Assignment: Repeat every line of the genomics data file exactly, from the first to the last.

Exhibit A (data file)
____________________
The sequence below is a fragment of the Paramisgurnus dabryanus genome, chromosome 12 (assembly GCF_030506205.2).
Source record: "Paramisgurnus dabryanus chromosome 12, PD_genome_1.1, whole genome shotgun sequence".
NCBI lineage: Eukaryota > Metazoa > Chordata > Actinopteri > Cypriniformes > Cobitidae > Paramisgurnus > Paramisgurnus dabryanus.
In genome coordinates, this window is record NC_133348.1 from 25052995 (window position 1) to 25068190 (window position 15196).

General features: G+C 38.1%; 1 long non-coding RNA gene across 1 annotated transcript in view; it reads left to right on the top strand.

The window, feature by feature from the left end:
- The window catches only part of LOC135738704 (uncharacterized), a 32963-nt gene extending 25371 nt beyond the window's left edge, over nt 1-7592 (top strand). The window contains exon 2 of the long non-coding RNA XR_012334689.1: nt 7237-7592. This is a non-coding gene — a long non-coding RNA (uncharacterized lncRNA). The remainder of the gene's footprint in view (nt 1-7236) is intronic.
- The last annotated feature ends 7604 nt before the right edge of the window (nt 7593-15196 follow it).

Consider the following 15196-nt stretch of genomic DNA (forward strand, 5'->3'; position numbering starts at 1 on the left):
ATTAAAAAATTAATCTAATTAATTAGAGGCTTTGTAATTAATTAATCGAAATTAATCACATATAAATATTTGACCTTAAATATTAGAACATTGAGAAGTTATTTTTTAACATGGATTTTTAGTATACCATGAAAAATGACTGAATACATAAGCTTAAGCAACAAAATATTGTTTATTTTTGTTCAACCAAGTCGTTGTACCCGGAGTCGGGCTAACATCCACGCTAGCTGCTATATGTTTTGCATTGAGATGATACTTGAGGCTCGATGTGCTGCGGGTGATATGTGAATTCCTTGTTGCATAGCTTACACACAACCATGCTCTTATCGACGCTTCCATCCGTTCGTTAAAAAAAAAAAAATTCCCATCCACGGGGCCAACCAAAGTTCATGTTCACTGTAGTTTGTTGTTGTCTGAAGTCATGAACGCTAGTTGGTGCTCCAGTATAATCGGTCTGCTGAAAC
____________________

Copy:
The sequence below is a fragment of the Paramisgurnus dabryanus genome, chromosome 12 (assembly GCF_030506205.2).
Source record: "Paramisgurnus dabryanus chromosome 12, PD_genome_1.1, whole genome shotgun sequence".
NCBI lineage: Eukaryota > Metazoa > Chordata > Actinopteri > Cypriniformes > Cobitidae > Paramisgurnus > Paramisgurnus dabryanus.
In genome coordinates, this window is record NC_133348.1 from 25052995 (window position 1) to 25068190 (window position 15196).

General features: G+C 38.1%; 1 long non-coding RNA gene across 1 annotated transcript in view; it reads left to right on the top strand.

The window, feature by feature from the left end:
- The window catches only part of LOC135738704 (uncharacterized), a 32963-nt gene extending 25371 nt beyond the window's left edge, over nt 1-7592 (top strand). The window contains exon 2 of the long non-coding RNA XR_012334689.1: nt 7237-7592. This is a non-coding gene — a long non-coding RNA (uncharacterized lncRNA). The remainder of the gene's footprint in view (nt 1-7236) is intronic.
- The last annotated feature ends 7604 nt before the right edge of the window (nt 7593-15196 follow it).

Consider the following 15196-nt stretch of genomic DNA (forward strand, 5'->3'; position numbering starts at 1 on the left):
ATTAAAAAATTAATCTAATTAATTAGAGGCTTTGTAATTAATTAATCGAAATTAATCACATATAAATATTTGACCTTAAATATTAGAACATTGAGAAGTTATTTTTTAACATGGATTTTTAGTATACCATGAAAAATGACTGAATACATAAGCTTAAGCAACAAAATATTGTTTATTTTTGTTCAACCAAGTCGTTGTACCCGGAGTCGGGCTAACATCCACGCTAGCTGCTATATGTTTTGCATTGAGATGATACTTGAGGCTCGATGTGCTGCGGGTGATATGTGAATTCCTTGTTGCATAGCTTACACACAACCATGCTCTTATCGACGCTTCCATCCGTTCGTTAAAAAAAAAAAAATTCCCATCCACGGGGCCAACCAAAGTTCATGTTCACTGTAGTTTGTTGTTGTCTGAAGTCATGAACGCTAGTTGGTGCTCCAGTATAATCGGTCTGCTGAAAC